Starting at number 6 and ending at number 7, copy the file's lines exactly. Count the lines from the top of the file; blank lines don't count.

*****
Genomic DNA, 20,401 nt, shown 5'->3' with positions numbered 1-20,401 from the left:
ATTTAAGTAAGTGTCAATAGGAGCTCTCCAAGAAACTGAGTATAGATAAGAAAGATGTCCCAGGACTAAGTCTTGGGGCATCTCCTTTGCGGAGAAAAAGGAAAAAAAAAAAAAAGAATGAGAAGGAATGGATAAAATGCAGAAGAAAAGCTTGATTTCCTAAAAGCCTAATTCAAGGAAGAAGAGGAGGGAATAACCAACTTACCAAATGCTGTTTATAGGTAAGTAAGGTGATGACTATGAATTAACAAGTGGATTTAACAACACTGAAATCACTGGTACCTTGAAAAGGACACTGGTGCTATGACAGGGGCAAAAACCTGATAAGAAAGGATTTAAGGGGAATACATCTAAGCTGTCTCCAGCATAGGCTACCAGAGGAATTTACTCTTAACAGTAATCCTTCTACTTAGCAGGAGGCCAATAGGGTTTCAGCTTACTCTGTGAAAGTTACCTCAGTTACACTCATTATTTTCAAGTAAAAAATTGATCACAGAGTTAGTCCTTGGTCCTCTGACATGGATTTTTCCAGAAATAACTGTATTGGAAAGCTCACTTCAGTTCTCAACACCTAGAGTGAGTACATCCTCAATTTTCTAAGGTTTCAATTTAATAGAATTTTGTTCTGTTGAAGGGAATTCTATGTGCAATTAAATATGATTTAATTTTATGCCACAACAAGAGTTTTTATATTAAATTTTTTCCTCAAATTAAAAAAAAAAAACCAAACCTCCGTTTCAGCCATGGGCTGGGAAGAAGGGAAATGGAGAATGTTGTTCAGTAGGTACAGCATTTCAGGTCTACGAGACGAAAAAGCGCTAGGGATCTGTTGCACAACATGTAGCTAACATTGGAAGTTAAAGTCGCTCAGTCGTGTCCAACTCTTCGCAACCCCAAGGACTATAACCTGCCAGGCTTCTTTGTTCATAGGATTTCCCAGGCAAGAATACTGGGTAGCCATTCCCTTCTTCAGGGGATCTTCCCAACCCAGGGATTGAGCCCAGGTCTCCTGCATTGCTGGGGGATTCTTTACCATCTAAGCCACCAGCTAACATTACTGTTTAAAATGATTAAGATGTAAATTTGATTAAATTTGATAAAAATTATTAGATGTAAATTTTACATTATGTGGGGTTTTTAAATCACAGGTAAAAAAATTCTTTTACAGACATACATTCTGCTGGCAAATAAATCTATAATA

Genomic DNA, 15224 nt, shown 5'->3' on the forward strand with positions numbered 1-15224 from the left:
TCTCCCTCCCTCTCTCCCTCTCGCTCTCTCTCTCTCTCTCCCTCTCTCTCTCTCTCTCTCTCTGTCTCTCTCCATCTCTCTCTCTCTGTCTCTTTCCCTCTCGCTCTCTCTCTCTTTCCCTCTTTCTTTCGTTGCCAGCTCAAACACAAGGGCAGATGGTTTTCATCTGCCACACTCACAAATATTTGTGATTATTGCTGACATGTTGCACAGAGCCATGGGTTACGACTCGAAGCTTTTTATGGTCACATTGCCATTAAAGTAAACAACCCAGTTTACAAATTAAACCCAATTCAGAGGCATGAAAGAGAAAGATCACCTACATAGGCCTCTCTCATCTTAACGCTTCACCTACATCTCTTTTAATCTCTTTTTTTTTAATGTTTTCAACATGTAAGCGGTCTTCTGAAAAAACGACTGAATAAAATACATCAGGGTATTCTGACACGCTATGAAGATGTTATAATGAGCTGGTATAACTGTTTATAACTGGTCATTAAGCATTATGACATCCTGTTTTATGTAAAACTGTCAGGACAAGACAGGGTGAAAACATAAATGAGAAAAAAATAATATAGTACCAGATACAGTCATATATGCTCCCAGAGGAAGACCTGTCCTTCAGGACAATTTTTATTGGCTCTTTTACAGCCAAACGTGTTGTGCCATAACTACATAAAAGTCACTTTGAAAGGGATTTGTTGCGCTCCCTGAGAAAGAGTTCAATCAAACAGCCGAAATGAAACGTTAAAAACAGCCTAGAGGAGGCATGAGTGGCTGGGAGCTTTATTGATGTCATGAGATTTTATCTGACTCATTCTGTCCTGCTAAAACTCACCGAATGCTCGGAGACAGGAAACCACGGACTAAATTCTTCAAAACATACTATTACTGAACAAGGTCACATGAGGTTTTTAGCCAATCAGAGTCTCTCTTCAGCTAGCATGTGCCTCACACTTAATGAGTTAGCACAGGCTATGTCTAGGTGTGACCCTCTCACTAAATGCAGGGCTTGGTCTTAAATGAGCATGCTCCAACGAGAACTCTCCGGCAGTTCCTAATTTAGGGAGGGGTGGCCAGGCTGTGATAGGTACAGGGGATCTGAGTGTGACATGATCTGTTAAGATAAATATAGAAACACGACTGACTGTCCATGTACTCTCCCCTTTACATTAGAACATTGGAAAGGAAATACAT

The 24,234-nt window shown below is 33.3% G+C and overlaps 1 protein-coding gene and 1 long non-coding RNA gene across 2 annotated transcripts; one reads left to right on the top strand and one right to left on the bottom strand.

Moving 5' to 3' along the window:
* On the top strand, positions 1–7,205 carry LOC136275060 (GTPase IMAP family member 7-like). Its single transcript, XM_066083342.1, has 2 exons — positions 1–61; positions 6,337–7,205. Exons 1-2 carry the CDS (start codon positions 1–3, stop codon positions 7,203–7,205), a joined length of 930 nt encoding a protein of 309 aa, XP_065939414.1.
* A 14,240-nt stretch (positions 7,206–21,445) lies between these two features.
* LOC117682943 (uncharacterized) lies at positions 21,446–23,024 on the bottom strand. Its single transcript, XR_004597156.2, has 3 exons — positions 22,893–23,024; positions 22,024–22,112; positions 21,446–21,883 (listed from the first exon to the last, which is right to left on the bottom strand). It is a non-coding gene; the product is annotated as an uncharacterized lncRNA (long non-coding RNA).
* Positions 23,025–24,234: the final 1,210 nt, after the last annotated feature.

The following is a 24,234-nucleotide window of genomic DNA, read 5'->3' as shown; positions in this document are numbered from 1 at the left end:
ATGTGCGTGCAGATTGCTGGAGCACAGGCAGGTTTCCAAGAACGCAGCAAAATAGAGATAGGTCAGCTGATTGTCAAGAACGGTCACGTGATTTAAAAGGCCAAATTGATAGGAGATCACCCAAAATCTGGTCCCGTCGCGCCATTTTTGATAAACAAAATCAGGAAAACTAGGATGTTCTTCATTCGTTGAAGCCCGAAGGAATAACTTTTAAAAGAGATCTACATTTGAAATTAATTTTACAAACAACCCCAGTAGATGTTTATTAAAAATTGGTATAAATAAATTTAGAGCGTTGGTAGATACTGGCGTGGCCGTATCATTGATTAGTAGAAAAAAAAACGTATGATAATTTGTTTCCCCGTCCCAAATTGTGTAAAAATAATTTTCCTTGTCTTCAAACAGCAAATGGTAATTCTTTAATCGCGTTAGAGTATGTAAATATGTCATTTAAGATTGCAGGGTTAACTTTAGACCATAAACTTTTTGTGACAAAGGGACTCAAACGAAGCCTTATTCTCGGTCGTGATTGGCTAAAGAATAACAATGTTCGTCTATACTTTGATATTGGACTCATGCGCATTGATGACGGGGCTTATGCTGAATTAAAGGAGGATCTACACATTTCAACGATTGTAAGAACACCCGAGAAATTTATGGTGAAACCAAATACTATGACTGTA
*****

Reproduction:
Moving 5' to 3' along the window:
* On the top strand, positions 1–7,205 carry LOC136275060 (GTPase IMAP family member 7-like). Its single transcript, XM_066083342.1, has 2 exons — positions 1–61; positions 6,337–7,205. Exons 1-2 carry the CDS (start codon positions 1–3, stop codon positions 7,203–7,205), a joined length of 930 nt encoding a protein of 309 aa, XP_065939414.1.